All sources are Wikipedia.
Luys de Narváez (flourished 1526 – 1549), also Luis de Narváez, was a Spanish composer and vihuelist. The exact date or even year of Narváez’s birth is unknown. He was born in Granada and the earliest surviving references to him indicate that as early as 1526 he was a member of the household of Francisco de los Cobos y Molina, a well-known and very successful patron of the arts who was the Secretary of State and commentator for the kingdom of Castile under Charles V. Narváez lived in Valladolid with his patron until the latter’s death in 1547, although he was working for the Duke of Medina Sidonia between 1539 and 1540. By 1548 Narváez was employed as musician of the royal chapel, where he also taught music to choristers. His colleagues there included the famous keyboard composer Antonio de Cabezón. Narváez and Cabezón were both employed as musicians for Felipe, Regent of Spain (later Philip II of Spain), and accompanied him on his many journeys. The last reference to Narváez is from one such journey: during the winter of 1549 he resided in the Low Countries.
Narváez was very highly regarded during his lifetime, particularly for his vihuela playing; he was reported to be able to improvise four parts over another four at sight. His son Andrés also became an accomplished vihuelist.
The 6-volume collection Los seys libros del delphin de musica de cifras para taner vihuela or Del Delphin for short, was published in Vallodolid in 1538. This polyphonic music for the vihuela includes the earliest known variation sets (or diferencias in Spanish). He is also notable for being the earliest composer for vihuela to adapt the contemporary Italian style of lute music.
Arrangements in Books 1 to 3
All the selections are from Narváez’s 6-volume publication Los seys libros del delphin (1538), musica de cifras para taner vihuela, or Del Delphin for short.
Selection of Pieces for Inclusion in Book 1
This book of ukulele arrangements contains all eight Fantasia pieces from the first book (Libro Primero) and all six Fantasia pieces from the second book (Libro Segundo).
Selection of Pieces for Inclusion in Book 2
This book of ukulele arrangements contains all the pieces in the fourth and sixth books (Libro quarto y sesto) which contains two hymns with variations, two ostinato harmonies with variations and a dance in counterpoint.
Selection of Pieces for Inclusion in Book 3
This book of ukulele arrangements contains all the pieces in the fifth book (Libro quinto) which are romances and villancicos, some with variations, and two canciones from the third book (Libro tercero). In the original folio, the melody is highlighted using red ink (appears grey when printed in black and white).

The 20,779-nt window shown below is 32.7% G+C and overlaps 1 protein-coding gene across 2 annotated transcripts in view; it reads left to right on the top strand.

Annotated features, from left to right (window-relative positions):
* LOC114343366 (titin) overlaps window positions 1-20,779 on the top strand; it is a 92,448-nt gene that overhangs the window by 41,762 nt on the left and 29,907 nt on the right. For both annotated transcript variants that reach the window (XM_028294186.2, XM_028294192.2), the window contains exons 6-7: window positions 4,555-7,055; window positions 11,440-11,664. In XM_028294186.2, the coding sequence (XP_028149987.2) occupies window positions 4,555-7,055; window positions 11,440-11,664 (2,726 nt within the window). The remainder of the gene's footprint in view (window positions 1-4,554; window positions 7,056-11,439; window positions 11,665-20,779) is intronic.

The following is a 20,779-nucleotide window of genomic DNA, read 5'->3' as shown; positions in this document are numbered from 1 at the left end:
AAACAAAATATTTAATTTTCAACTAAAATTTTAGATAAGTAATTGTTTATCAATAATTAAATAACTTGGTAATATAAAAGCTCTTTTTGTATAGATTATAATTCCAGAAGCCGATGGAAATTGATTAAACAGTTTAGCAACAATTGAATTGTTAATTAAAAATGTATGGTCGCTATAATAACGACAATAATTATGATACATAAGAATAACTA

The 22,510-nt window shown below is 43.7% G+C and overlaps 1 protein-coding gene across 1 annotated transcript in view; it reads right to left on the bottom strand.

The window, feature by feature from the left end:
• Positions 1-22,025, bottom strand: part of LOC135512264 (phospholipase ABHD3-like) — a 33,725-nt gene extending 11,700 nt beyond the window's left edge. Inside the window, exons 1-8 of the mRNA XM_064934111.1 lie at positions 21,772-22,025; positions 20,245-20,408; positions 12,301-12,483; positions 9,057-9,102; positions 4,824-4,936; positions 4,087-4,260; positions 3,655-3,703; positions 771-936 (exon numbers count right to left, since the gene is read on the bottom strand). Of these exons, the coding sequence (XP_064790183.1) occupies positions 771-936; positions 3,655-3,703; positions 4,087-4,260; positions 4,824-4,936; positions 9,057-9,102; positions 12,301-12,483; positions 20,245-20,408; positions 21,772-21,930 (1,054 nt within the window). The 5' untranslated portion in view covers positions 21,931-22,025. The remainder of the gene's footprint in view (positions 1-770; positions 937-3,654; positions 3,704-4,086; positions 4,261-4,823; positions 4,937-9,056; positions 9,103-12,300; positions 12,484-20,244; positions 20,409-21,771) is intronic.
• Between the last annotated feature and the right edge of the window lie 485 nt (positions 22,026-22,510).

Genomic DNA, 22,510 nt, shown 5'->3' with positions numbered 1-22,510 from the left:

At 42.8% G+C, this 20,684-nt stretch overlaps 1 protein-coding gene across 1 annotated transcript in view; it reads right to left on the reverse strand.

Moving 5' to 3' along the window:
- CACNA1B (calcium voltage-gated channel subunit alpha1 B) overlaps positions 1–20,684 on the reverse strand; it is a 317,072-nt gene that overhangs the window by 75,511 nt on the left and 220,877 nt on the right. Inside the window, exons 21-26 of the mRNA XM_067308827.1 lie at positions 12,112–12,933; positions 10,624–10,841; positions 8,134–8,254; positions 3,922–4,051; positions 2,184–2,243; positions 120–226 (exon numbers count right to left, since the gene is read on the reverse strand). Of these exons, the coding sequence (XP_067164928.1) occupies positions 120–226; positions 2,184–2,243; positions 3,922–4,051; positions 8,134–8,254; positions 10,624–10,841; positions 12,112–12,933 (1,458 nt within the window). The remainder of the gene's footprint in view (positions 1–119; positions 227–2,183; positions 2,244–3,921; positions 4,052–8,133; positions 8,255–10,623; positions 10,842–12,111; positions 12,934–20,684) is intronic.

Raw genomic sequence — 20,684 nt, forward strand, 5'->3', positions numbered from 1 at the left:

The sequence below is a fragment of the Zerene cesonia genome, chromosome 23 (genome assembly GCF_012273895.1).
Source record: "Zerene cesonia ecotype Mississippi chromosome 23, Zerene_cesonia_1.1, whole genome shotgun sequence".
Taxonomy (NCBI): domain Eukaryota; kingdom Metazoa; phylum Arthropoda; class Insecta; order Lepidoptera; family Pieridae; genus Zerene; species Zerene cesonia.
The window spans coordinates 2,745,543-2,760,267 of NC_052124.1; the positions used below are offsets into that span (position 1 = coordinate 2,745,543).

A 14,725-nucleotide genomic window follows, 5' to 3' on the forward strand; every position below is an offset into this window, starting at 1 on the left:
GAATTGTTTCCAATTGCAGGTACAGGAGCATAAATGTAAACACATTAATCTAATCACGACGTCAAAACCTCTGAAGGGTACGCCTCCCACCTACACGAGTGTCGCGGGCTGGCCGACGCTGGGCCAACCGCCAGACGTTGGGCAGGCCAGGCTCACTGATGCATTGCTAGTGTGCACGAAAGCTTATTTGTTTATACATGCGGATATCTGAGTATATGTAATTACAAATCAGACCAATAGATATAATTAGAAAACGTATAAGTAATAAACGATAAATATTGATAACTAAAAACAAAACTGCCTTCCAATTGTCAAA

Selection of Pieces for Inclusion in Book 4
This book of ukulele arrangements contains some of the pieces in the third book (Libro tercero).
Notes on the Pieces
Fantasias: A fantasia or fantasie is a musical composition with its roots in the art of improvisation. The term was first applied to music during the 16th century, at first to refer to the imaginative musical “idea” rather than to a particular compositional genre. Its form and style consequently ranges from the freely improvisatory to the strictly contrapuntal, and also encompasses more or less standard sectional forms (i.e. it sometimes but doesn’t always follow the “rules”). They should be played using varying tempos and styles to fit the mode of the music.
Hymns: O gloriosa domina (Igno de nuestra Señora or Hymn of our Lady) has six variations (diferncias) where the hymn tune is altered, including the rhythm and tempo, where the conterpoints are in the top voice and sometimes the tenor. Sacris solemniis is a hymn written by St. Thomas Aquinas (1225–1274) for the feast of Corpus Christi (also known as the Solemnity of the Holy Body and Blood of Christ). The hymn expresses the doctrine that the bread and wine are changed into the Body and Blood of Christ. This hymn has five variations (contrapuntos).
Conde Claros: This is a set of 22 variations is considered an ostinato harmony, a motif or phrase (6 bars in this case) that persistently repeats in the same musical voice, Unlike other sets of variations, this is meant to be played continuously with no pauses between each variation.
Guardame las vacas: Also an ostinato harmony, it consists of a set of variations on a Spanish folk theme. There are first four main variations and the next three variations are identified as “Otras tres diferencias hechas por otra parte”.
Baxa de contrapunto: This is a dance in counterpoint.